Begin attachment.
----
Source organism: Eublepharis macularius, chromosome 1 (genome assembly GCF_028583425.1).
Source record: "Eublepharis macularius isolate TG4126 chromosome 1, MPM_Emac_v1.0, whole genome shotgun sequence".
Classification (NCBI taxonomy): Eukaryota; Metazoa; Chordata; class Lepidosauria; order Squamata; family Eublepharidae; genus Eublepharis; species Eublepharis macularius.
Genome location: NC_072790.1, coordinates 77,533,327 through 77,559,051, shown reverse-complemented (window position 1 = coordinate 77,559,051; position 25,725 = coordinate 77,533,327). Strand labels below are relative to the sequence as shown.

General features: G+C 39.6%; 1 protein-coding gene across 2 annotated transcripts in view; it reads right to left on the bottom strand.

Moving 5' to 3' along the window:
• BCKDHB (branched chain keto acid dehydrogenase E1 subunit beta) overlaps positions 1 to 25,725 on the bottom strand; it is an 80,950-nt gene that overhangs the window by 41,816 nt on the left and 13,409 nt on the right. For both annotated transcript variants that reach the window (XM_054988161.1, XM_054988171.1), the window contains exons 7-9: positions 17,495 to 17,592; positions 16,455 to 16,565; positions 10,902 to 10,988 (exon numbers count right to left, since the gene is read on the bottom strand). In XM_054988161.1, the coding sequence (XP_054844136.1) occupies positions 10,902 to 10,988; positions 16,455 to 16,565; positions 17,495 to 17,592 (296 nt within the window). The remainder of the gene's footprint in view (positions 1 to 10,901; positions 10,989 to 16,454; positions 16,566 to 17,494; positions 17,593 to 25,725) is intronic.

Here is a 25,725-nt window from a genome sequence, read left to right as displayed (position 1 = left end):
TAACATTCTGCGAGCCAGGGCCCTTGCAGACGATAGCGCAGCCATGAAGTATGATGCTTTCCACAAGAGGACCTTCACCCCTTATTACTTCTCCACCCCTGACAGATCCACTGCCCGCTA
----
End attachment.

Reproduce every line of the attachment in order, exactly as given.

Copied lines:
Source organism: Eublepharis macularius, chromosome 1 (genome assembly GCF_028583425.1).
Source record: "Eublepharis macularius isolate TG4126 chromosome 1, MPM_Emac_v1.0, whole genome shotgun sequence".
Classification (NCBI taxonomy): Eukaryota; Metazoa; Chordata; class Lepidosauria; order Squamata; family Eublepharidae; genus Eublepharis; species Eublepharis macularius.
Genome location: NC_072790.1, coordinates 77,533,327 through 77,559,051, shown reverse-complemented (window position 1 = coordinate 77,559,051; position 25,725 = coordinate 77,533,327). Strand labels below are relative to the sequence as shown.

General features: G+C 39.6%; 1 protein-coding gene across 2 annotated transcripts in view; it reads right to left on the bottom strand.

Moving 5' to 3' along the window:
• BCKDHB (branched chain keto acid dehydrogenase E1 subunit beta) overlaps positions 1 to 25,725 on the bottom strand; it is an 80,950-nt gene that overhangs the window by 41,816 nt on the left and 13,409 nt on the right. For both annotated transcript variants that reach the window (XM_054988161.1, XM_054988171.1), the window contains exons 7-9: positions 17,495 to 17,592; positions 16,455 to 16,565; positions 10,902 to 10,988 (exon numbers count right to left, since the gene is read on the bottom strand). In XM_054988161.1, the coding sequence (XP_054844136.1) occupies positions 10,902 to 10,988; positions 16,455 to 16,565; positions 17,495 to 17,592 (296 nt within the window). The remainder of the gene's footprint in view (positions 1 to 10,901; positions 10,989 to 16,454; positions 16,566 to 17,494; positions 17,593 to 25,725) is intronic.

Here is a 25,725-nt window from a genome sequence, read left to right as displayed (position 1 = left end):
TAACATTCTGCGAGCCAGGGCCCTTGCAGACGATAGCGCAGCCATGAAGTATGATGCTTTCCACAAGAGGACCTTCACCCCTTATTACTTCTCCACCCCTGACAGATCCACTGCCCGCTA